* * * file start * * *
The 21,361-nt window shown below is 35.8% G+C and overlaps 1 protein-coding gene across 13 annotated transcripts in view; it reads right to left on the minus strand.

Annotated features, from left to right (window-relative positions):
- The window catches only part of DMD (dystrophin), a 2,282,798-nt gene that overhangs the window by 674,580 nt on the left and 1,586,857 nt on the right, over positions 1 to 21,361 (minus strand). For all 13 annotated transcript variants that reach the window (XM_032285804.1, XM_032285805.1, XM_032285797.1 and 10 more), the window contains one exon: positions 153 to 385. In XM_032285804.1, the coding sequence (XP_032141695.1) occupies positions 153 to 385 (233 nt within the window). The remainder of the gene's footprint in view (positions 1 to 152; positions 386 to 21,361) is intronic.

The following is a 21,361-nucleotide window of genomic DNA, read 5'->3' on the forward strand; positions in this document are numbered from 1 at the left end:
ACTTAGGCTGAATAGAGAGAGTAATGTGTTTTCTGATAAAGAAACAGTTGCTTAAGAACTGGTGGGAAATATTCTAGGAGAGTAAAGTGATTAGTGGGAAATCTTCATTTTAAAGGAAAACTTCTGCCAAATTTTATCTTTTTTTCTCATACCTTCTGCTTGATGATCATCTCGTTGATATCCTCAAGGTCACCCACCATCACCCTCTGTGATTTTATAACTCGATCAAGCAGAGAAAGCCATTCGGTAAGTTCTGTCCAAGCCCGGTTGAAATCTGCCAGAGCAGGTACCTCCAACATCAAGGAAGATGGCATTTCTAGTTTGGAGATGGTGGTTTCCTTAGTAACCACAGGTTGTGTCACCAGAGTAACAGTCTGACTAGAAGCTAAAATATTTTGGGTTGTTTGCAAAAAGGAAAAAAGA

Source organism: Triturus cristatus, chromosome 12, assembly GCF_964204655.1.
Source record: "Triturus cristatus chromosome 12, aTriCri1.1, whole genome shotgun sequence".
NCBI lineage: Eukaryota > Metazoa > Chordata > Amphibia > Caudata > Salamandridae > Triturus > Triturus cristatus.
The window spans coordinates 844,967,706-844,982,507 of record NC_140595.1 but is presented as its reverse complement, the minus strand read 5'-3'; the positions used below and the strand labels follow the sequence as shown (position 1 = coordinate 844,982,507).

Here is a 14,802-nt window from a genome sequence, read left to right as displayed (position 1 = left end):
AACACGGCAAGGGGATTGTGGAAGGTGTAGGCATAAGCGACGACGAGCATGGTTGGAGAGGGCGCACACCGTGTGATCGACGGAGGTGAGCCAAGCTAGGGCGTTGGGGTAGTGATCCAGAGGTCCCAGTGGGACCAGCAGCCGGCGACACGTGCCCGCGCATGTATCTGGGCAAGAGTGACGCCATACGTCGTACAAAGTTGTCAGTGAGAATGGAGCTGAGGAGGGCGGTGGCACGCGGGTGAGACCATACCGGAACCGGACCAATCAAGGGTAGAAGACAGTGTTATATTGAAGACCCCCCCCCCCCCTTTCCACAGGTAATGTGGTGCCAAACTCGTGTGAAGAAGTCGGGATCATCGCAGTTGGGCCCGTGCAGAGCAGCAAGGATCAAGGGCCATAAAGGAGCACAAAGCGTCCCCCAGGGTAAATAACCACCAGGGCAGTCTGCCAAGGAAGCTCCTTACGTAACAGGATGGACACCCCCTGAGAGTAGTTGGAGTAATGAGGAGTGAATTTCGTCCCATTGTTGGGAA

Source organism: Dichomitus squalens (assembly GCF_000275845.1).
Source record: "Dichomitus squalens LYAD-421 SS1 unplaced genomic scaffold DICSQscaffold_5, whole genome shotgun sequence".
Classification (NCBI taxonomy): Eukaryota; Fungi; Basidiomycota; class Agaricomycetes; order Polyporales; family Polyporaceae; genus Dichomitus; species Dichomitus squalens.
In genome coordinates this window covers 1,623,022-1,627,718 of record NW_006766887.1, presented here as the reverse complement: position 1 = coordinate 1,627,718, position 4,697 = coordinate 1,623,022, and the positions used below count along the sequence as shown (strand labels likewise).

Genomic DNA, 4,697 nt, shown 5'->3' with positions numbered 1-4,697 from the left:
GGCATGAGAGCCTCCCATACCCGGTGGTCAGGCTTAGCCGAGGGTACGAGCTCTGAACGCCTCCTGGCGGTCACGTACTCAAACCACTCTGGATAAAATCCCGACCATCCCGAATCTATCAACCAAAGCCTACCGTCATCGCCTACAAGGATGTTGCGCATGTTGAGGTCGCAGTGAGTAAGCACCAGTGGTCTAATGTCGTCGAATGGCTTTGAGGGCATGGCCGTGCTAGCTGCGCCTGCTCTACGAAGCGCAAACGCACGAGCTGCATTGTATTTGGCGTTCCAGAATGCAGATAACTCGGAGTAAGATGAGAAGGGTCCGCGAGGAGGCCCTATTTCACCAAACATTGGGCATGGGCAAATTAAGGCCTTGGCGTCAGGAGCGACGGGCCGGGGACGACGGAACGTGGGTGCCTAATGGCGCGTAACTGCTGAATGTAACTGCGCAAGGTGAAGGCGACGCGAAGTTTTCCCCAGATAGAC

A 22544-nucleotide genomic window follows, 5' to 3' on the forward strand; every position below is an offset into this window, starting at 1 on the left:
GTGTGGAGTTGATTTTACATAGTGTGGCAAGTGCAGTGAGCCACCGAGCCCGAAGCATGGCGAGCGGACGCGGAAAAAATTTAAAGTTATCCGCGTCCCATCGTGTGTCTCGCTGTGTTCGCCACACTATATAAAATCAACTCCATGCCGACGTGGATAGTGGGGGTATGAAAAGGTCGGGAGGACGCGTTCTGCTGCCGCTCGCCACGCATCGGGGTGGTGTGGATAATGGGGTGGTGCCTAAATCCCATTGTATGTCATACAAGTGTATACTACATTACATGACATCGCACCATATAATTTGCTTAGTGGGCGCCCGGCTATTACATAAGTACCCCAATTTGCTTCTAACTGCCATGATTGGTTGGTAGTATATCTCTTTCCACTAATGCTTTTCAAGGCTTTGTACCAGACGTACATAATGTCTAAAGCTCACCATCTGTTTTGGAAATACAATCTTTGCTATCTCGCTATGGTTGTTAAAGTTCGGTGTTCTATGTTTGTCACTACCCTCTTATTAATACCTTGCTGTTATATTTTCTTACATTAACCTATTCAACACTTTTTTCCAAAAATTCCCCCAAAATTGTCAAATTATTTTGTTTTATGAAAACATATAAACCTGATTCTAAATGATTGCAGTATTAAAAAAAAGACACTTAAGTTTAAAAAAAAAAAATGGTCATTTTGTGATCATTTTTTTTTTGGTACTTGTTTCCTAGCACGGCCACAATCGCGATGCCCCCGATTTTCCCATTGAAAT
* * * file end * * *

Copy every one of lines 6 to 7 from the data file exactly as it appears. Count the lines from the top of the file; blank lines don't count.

Source organism: Triturus cristatus, chromosome 12, assembly GCF_964204655.1.
Source record: "Triturus cristatus chromosome 12, aTriCri1.1, whole genome shotgun sequence".